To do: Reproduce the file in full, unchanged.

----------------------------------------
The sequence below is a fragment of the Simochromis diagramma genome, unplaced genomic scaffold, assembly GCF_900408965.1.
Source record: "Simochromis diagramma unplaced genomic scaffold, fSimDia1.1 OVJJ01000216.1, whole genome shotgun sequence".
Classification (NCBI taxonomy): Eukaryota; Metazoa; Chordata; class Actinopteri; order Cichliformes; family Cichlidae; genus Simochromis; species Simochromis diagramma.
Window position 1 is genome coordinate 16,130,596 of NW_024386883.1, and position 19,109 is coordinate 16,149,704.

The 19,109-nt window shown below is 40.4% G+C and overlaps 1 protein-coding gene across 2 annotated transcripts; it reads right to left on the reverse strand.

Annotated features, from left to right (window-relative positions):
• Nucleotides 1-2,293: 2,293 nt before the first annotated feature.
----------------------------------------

The sequence below is a fragment of the Simochromis diagramma genome, unplaced genomic scaffold, assembly GCF_900408965.1.
Source record: "Simochromis diagramma unplaced genomic scaffold, fSimDia1.1 OVJJ01000216.1, whole genome shotgun sequence".
Classification (NCBI taxonomy): Eukaryota; Metazoa; Chordata; class Actinopteri; order Cichliformes; family Cichlidae; genus Simochromis; species Simochromis diagramma.
Window position 1 is genome coordinate 16,130,596 of NW_024386883.1, and position 19,109 is coordinate 16,149,704.

The 19,109-nt window shown below is 40.4% G+C and overlaps 1 protein-coding gene across 2 annotated transcripts; it reads right to left on the reverse strand.

Annotated features, from left to right (window-relative positions):
• Nucleotides 1-2,293: 2,293 nt before the first annotated feature.